Holding Companies and the Cost of Foreign Dividends

Our tax system is based on the concept of “tax integration”, whereby taxpayers should be indifferent as to whether they earn income personally or through a corporation.  In theory, after a corporation has paid personal tax on its income and distributed the after-tax profits as dividends to its shareholders, who in turn pay personal tax on the dividend, the end result should be the same as if the individual had earned the income personally in the first instance and simply paid personal tax.  Given the number of tax jurisdictions within Canada (federal, ten provinces and three territories) and that each may have its own fiscal issues and policies, this can be difficult to achieve.  For the most part though, our tax system is fairly close to perfect tax integration in most cases.

In the case of business income, when considering an Ontario-resident individual who is in the highest personal tax bracket, there is a very slight cost to earning business income through a corporation and then distributing dividends to the individual.  However, there is a significant deferral of personal tax in these cases, such that the benefits of being able to invest/reinvest this deferred tax will typically easily exceed the tax cost of incorporating the business activity.  This tax deferral and ability to accumulate investment capital at a faster pace is one of the key tax advantages of incorporating a business activity.

In the case of investment income earned through a corporation, there is a tax cost once the corporation pays its after-tax income out to shareholders as dividends, as follows:

  • dividends from Canadian corporations – no cost;
  • capital gains – cost of 2.2%;
  • interest income – cost of 4.4%;
  • rental income – cost of 4.4%; and
  • dividends from foreign corporations – 10.4%.

Despite the added tax burden associated with earning investment income through a corporation, there are many reasons why one may be willing to bear this cost, including:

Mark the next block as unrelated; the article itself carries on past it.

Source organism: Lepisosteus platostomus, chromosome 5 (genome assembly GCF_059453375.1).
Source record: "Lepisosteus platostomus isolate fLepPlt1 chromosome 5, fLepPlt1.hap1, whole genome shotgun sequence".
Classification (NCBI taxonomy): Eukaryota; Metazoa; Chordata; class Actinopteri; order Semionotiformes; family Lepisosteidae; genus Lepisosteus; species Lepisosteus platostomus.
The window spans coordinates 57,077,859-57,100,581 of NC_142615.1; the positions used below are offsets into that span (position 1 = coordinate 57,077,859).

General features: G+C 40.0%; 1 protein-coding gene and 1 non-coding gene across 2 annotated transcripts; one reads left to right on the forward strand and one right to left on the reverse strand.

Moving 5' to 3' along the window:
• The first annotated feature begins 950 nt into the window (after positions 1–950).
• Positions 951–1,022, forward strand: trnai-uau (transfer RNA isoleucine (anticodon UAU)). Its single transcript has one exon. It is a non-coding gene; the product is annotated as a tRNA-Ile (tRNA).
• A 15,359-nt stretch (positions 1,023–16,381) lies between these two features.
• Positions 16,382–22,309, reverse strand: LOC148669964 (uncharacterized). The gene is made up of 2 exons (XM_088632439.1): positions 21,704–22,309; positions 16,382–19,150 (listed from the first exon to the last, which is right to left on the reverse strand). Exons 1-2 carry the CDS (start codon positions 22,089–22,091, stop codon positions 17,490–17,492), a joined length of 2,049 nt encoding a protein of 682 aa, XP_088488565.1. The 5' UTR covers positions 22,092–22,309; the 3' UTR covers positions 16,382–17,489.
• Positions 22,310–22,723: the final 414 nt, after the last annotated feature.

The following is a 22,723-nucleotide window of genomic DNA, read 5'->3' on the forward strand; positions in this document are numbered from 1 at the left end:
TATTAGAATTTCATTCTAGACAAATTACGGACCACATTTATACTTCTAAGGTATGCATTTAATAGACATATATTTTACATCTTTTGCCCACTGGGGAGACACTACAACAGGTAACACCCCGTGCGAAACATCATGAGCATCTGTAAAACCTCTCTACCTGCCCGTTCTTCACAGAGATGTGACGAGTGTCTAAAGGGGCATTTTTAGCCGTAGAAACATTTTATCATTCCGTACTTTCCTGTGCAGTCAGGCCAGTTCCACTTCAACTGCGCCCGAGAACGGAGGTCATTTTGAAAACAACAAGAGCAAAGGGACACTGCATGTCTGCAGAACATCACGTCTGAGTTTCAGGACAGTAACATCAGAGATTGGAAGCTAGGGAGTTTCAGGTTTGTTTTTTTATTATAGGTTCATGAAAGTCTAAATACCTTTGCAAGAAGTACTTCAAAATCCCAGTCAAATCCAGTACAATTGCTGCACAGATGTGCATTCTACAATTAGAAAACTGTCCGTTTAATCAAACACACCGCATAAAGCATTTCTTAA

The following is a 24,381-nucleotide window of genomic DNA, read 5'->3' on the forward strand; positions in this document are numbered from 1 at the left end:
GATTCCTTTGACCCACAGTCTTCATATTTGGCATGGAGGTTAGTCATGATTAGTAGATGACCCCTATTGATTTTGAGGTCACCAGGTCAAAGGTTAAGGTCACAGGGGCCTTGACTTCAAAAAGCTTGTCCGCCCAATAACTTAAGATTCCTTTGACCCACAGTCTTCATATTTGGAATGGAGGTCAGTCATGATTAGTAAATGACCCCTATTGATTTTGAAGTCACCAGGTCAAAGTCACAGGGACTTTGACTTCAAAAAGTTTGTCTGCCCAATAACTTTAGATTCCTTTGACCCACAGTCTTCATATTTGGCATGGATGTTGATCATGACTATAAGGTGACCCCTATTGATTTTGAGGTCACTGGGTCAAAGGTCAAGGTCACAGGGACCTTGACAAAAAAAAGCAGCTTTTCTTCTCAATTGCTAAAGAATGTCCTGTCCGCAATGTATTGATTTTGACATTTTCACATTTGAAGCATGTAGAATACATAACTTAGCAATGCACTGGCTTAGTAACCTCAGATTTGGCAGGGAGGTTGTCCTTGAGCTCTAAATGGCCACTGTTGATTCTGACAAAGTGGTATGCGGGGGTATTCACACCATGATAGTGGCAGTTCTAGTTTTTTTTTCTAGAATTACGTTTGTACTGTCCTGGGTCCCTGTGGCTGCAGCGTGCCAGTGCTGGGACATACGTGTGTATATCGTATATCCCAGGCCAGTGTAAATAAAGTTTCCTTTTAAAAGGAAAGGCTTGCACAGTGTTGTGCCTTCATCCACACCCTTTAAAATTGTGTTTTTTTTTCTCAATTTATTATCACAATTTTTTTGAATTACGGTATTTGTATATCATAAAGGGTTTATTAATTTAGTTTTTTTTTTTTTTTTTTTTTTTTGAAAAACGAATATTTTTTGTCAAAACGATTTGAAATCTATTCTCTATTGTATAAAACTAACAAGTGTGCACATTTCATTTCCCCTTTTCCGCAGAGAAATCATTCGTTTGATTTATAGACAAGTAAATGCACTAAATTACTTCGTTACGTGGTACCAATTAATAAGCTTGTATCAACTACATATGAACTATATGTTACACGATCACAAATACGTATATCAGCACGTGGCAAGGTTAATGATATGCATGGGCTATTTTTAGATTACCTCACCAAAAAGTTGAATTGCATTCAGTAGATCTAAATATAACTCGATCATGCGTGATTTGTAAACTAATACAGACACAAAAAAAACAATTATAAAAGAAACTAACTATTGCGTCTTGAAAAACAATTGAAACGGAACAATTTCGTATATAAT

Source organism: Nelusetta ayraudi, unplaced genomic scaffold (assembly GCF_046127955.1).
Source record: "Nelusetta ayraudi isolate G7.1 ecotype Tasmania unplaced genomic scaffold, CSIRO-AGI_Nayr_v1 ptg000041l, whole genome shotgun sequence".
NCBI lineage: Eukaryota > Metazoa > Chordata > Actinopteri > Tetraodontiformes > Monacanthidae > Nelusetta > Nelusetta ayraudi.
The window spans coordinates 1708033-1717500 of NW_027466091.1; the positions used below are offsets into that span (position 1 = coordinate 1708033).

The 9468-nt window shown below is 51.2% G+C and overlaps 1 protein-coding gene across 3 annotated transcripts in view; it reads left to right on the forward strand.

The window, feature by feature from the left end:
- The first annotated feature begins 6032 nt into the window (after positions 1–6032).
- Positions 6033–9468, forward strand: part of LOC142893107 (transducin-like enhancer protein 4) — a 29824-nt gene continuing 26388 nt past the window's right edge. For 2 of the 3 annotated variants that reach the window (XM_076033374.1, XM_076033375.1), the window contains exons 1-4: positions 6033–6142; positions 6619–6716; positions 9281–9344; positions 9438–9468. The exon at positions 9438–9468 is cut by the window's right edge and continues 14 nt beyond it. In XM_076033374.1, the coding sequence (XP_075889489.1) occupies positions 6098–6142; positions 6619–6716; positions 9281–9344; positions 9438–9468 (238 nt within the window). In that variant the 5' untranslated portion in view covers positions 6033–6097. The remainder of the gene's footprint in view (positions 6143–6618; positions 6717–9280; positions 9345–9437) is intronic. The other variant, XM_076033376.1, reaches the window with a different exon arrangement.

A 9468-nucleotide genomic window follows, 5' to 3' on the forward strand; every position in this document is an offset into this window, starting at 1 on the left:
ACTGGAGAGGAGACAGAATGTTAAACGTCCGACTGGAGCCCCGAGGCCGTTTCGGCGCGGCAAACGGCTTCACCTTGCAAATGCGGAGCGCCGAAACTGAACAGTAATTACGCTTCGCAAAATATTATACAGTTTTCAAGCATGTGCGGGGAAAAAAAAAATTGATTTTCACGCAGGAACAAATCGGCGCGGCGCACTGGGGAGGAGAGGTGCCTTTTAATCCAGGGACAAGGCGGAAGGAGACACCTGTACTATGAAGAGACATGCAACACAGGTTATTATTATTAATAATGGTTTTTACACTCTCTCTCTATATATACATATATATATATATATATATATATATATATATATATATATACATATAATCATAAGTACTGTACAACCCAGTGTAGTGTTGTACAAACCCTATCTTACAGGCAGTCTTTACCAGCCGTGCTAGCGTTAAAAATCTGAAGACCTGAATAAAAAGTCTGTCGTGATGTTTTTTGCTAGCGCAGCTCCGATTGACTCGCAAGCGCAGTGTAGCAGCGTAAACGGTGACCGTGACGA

• allows for the implementation of an estate freeze, which may defer tax that would otherwise arise on death;
  • provides more certainty as to one’s eventual tax liability upon death;
  • allows for planning to avoid probate fees on the underlying investments;
  • provides the ability to better manage one’s personal income level; and
  • if the capital that has been invested originated from an operating company, a significant tax deferral is maintained so long as the investments remain in a corporation.

Using a corporation to hold investments is a common tax and estate planning tool, but people are often surprised at the cost associated with earning foreign dividend income through a corporation.  While the “tax tail” should not necessarily wag the “investment dog”, having an understanding of the tax impact may help in planning how to optimally hold different types of investments.  Speak to your Welch LLP advisor to discuss how this may impact your situation.

Related Resources

Are You Ready To Talk To A Specialist?

Get in touch, tell us your needs and we’ll assign an industry specialist to your organization.

Stay In The Loop

We’ll keep you up-to-date about content and trends that are relevant to you and your business.

Follow Us

Follow our social media accounts to get the latest news and opinions from our industry experts.

Find A Career

Join a team that wants to help you advance your career and achieve success, whether you’re still a student or an experienced professional. We will support you every step of the way on your path to success.